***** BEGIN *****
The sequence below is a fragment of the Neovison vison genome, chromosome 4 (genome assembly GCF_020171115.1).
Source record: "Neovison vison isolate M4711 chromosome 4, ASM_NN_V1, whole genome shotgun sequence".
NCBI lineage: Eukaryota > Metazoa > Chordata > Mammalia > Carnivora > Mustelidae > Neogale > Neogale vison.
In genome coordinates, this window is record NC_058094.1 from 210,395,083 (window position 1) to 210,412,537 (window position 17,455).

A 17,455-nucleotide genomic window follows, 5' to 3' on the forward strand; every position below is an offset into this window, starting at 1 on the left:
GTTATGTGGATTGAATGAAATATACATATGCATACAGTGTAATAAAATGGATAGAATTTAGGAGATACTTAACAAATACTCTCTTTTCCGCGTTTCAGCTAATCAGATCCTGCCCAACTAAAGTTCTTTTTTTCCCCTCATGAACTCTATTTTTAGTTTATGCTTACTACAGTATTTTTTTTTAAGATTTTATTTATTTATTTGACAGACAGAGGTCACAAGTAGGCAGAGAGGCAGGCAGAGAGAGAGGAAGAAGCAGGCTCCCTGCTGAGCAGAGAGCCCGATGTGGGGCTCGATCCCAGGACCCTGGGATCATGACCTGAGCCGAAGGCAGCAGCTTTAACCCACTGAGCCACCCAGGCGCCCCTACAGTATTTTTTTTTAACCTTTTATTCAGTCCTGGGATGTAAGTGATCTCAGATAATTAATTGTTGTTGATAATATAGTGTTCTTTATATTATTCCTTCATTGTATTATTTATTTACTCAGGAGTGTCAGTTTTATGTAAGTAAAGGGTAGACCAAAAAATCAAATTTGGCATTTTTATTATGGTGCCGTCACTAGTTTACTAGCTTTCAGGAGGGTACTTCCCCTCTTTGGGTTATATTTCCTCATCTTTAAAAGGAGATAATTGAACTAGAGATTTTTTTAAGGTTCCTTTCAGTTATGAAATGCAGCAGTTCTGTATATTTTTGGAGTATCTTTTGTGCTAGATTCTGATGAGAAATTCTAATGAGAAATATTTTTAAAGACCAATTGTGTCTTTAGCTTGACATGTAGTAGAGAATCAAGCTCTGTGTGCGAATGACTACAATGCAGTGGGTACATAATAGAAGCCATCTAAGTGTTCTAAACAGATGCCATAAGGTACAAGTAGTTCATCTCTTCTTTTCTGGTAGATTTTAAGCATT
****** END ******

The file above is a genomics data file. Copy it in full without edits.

The sequence below is a fragment of the Neovison vison genome, chromosome 4 (genome assembly GCF_020171115.1).
Source record: "Neovison vison isolate M4711 chromosome 4, ASM_NN_V1, whole genome shotgun sequence".
NCBI lineage: Eukaryota > Metazoa > Chordata > Mammalia > Carnivora > Mustelidae > Neogale > Neogale vison.
In genome coordinates, this window is record NC_058094.1 from 210,395,083 (window position 1) to 210,412,537 (window position 17,455).

A 17,455-nucleotide genomic window follows, 5' to 3' on the forward strand; every position below is an offset into this window, starting at 1 on the left:
GTTATGTGGATTGAATGAAATATACATATGCATACAGTGTAATAAAATGGATAGAATTTAGGAGATACTTAACAAATACTCTCTTTTCCGCGTTTCAGCTAATCAGATCCTGCCCAACTAAAGTTCTTTTTTTCCCCTCATGAACTCTATTTTTAGTTTATGCTTACTACAGTATTTTTTTTTAAGATTTTATTTATTTATTTGACAGACAGAGGTCACAAGTAGGCAGAGAGGCAGGCAGAGAGAGAGGAAGAAGCAGGCTCCCTGCTGAGCAGAGAGCCCGATGTGGGGCTCGATCCCAGGACCCTGGGATCATGACCTGAGCCGAAGGCAGCAGCTTTAACCCACTGAGCCACCCAGGCGCCCCTACAGTATTTTTTTTTAACCTTTTATTCAGTCCTGGGATGTAAGTGATCTCAGATAATTAATTGTTGTTGATAATATAGTGTTCTTTATATTATTCCTTCATTGTATTATTTATTTACTCAGGAGTGTCAGTTTTATGTAAGTAAAGGGTAGACCAAAAAATCAAATTTGGCATTTTTATTATGGTGCCGTCACTAGTTTACTAGCTTTCAGGAGGGTACTTCCCCTCTTTGGGTTATATTTCCTCATCTTTAAAAGGAGATAATTGAACTAGAGATTTTTTTAAGGTTCCTTTCAGTTATGAAATGCAGCAGTTCTGTATATTTTTGGAGTATCTTTTGTGCTAGATTCTGATGAGAAATTCTAATGAGAAATATTTTTAAAGACCAATTGTGTCTTTAGCTTGACATGTAGTAGAGAATCAAGCTCTGTGTGCGAATGACTACAATGCAGTGGGTACATAATAGAAGCCATCTAAGTGTTCTAAACAGATGCCATAAGGTACAAGTAGTTCATCTCTTCTTTTCTGGTAGATTTTAAGCATT